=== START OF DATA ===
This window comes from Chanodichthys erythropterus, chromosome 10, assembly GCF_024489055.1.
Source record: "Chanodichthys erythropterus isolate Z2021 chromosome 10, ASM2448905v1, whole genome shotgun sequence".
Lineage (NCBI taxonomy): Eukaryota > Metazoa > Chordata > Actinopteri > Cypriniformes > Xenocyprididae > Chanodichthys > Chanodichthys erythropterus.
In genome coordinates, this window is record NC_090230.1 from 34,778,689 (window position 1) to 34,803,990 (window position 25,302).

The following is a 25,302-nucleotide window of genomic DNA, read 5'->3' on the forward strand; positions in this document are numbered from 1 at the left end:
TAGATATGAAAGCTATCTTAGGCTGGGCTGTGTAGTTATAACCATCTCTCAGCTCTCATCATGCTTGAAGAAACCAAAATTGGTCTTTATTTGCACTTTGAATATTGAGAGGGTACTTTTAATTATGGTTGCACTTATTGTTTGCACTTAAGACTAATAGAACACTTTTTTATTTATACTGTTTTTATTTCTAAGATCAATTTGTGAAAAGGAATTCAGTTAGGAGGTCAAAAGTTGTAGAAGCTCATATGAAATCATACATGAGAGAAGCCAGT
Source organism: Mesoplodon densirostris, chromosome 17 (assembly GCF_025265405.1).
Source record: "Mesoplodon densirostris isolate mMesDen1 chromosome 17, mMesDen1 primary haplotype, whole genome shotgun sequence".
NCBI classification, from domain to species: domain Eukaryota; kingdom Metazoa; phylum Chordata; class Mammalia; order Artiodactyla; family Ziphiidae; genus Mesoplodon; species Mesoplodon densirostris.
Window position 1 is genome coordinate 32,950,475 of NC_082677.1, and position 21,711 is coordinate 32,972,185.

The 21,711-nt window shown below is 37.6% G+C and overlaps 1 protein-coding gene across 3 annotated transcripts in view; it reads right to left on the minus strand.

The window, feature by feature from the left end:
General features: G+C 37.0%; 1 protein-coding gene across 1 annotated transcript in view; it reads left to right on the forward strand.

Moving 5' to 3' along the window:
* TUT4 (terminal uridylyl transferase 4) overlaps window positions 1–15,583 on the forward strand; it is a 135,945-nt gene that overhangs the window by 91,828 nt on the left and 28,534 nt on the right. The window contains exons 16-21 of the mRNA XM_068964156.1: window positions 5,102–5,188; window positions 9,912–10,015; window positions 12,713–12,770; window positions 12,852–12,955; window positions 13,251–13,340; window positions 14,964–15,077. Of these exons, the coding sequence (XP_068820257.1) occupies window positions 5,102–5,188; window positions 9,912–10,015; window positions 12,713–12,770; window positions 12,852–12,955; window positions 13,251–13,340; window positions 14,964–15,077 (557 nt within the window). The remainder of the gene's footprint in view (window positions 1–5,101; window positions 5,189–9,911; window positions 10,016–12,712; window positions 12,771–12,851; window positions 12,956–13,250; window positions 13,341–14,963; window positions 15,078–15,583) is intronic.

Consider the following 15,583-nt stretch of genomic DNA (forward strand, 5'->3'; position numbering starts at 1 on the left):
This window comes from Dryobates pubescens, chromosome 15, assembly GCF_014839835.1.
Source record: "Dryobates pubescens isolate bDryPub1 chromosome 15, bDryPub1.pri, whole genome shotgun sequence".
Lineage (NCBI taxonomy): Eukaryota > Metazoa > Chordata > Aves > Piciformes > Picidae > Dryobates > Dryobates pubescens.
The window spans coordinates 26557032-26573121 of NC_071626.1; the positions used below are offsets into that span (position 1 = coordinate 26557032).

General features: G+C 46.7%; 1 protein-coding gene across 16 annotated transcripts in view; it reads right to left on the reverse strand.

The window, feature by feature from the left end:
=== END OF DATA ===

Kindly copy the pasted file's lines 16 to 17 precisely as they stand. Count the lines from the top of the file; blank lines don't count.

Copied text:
Consider the following 15,583-nt stretch of genomic DNA (forward strand, 5'->3'; position numbering starts at 1 on the left):
This window comes from Dryobates pubescens, chromosome 15, assembly GCF_014839835.1.